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There’s no cure for type 2 diabetes, but if you’re willing to make an effort, you might be able to reverse it. New research suggests that an aggressive combination of conventional treatments may put type 2 diabetes in remission.
Reversing diabetes means achieving lasting improvements in blood sugar levels that put you in the normal, non-diabetic range. Previously, some people have successfully reversed type 2 diabetes with bariatric surgery, such as a gastric bypass. But that is a drastic, life-changing measure that is not without risks. In a new clinical trial, individuals were successfully treated with a combination of a healthy diet, regular exercise, oral diabetes medications, and insulin—no surgery needed.
In a study published in The Journal of Clinical Endocrinology and Metabolism, researchers compared groups who received intensive eight- or sixteen-week interventions to a control group who received standard advice about managing diabetes.
It’s not surprising that rigidly following the aggressive treatment plan would produce positive results during the study. But would the benefits continue after some of the treatments ended? At the end of the intervention period, participants in the two intensively treated groups stopped taking diabetes medications but were encouraged to continue their healthy diet and exercise habits. Three months later, researchers found that up to 40 percent of them remained in complete or partial remission without medications.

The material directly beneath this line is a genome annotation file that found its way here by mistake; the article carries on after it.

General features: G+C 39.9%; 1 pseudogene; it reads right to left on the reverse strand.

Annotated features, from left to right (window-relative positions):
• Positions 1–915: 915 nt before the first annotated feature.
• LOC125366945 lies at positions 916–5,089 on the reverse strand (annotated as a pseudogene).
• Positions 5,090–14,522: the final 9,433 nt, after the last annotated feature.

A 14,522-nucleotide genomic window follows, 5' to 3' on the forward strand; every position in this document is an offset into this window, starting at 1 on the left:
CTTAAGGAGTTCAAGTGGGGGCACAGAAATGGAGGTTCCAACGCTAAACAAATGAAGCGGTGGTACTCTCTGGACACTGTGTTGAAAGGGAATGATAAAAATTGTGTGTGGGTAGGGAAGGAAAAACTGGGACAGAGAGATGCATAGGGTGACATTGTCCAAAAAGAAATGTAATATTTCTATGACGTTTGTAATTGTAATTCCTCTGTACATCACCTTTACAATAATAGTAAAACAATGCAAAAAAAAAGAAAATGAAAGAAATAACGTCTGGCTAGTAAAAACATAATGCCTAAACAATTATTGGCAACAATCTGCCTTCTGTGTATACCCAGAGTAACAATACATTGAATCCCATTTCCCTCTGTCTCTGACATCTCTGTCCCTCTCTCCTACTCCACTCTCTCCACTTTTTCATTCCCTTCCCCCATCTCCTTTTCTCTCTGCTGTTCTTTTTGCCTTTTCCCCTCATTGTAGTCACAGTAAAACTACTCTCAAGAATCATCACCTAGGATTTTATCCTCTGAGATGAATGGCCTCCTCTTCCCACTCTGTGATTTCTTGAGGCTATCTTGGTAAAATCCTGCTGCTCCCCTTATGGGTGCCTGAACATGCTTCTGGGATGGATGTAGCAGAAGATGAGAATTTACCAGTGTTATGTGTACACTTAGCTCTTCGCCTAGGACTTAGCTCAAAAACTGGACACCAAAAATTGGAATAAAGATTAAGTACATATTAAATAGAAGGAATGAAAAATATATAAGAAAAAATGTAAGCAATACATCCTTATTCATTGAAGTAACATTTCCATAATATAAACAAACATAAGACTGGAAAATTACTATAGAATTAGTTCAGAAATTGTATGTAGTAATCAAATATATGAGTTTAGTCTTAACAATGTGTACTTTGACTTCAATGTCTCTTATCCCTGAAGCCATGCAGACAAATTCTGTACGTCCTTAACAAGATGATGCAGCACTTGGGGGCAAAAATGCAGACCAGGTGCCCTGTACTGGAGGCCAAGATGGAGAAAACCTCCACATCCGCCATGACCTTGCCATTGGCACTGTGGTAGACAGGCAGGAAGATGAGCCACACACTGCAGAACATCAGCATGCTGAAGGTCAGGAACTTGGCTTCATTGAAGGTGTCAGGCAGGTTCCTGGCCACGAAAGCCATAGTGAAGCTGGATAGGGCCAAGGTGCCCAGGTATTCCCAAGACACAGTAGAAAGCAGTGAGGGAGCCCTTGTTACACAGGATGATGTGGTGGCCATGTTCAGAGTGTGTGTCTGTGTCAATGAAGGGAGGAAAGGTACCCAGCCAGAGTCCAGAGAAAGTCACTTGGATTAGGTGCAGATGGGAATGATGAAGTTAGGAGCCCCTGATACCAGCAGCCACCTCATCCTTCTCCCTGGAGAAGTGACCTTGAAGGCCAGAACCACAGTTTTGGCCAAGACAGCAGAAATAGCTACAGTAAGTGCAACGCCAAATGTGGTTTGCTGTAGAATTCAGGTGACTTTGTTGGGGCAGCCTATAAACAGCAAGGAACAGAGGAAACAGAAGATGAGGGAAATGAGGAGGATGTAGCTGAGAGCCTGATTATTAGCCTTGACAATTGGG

Will it last?
It is beyond the scope of this limited-time study to predict how long—or if—the remissions may continue, but researchers are hopeful. “The research might shift the paradigm of treating diabetes from simply controlling glucose to an approach where we induce remission and then monitor patients for any signs of relapse,” said the study’s first author, Natalia McInnes, MD, MSc, FRCPC, of McMaster University and Hamilton Health Sciences in Hamilton, Ontario, Canada.
Before they prescribe diabetes medications, many doctors advise people who are newly diagnosed with type 2 diabetes to try controlling it with diet and exercise alone. This study reinforces the importance of that advice and offers hope that even people who have long depended on diabetes drugs may not need to take them for the rest of their life. Although the results of this study are intriguing, additional research is needed to confirm the findings.
Always follow your doctor’s advice, and never change your diabetes treatment regimen without his or her approval.